This may be answered conclusively by surveillance footage recorded inside the store that was collected by investigators. The shooting itself, which took place just inside the perimeter of the large parking lot, close to the street, is understood not to have been captured on camera.
An inquiry into the shooting has been completed by Virginia state police and passed to Stephanie Morales, the Virginia commonwealth’s attorney for Portsmouth. The prosecutor also commissioned “additional investigative work” and tests by the state department of forensic science, according to Tamara Shewmake, a spokeswoman for the prosecutor.
The spokeswoman said earlier this week that following a delay, Morales expected to have received all the forensic files by Friday 21 August.
“Once all findings have been turned over to the commonwealth’s attorney, there will be a review and final prosecutorial determination,” Shewmake said.
Sources familiar with the inquiry said the week-long delay was due to Morales commissioning an advanced type of forensic analysis that had never before been completed by Virginia state officials.
The sources said Morales, who is 31 and newly elected earlier this year, had no intention of passing the case to an outside jurisdiction or special prosecutor, and that she had indicated she would present the case to a grand jury within Portsmouth, which is an independent city, if she decided to prosecute Rankin.
Portsmouth police and Virginia state police still decline to confirm Rankin was the officer who shot Chapman. His identity was confirmed to the Guardian by Sean McGowan, the executive director of the Virginia Police Benevolent Association, Rankin’s union.
Once Rankin’s name was published, McGowan denied he had confirmed it, then suggested he had not been authorised to confirm it, then said he would never again speak to a reporter from the newspaper. McGowan has refused to identify Rankin’s attorney or an alternative representative.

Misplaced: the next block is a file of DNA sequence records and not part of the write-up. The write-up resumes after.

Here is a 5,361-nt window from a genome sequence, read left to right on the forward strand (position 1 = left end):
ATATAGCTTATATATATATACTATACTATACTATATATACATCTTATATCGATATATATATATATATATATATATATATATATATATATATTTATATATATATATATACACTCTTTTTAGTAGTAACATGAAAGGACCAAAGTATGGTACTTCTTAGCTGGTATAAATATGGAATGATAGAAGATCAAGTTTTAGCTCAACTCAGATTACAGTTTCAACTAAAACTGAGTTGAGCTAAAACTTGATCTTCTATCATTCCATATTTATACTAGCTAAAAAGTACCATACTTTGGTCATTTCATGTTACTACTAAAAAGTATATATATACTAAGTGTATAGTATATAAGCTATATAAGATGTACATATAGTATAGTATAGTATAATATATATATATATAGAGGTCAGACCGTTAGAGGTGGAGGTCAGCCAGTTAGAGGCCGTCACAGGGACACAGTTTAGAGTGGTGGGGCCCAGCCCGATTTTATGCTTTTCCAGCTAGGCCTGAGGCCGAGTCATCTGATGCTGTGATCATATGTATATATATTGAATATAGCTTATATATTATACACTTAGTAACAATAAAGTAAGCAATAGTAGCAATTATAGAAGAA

Rankin, 36, is a veteran of the US navy who earned a grey belt in the the Marine Corps martial arts programme, which requires the ability to “stop an aggressor’s attack” with hand-to-hand combat.
The officer was placed on administrative leave after shooting Chapman. In April 2011 he fatally shot Kirill Denyakin, a Kazakh cook, less than three miles from the site of Chapman’s death. Denyakin was shot 11 times by Rankin, who was responding to a 911 call about the 26-year-old aggressively banging at the door of a building where he was staying.
Rankin said he shot Denyakin because the cook, who was drunk, charged at him while reaching into the waistband of his jeans. The officer said he feared Denyakin would pull out a weapon. No weapon was found.
A grand jury declined to indict Rankin on criminal charges and a jury in a $22m civil lawsuit brought by Denyakin’s family found in Rankin’s favour.
Among 250 posts defending himself on a local newspaper website, Rankin wrote: “22 mil wont buy your boy back,” adding that most Americans could not hope to earn that in an entire career, “let alone a habitual drunk working as a hotel cook”.
- The standfirst of this story was amended on 24 August 2015 to make clearer that William Chapman was handcuffed after he was shot.
Jon Swaine, “Autopsy indicates officer shot unarmed teen William Chapman from distance”, The Guardian, Monday 24 August 2015, http://www.theguardian.com/us-news/2015/aug/24/william-chapman-autopsy-stephen-rankin-police-shooting-virginia?CMP=share_btn_tw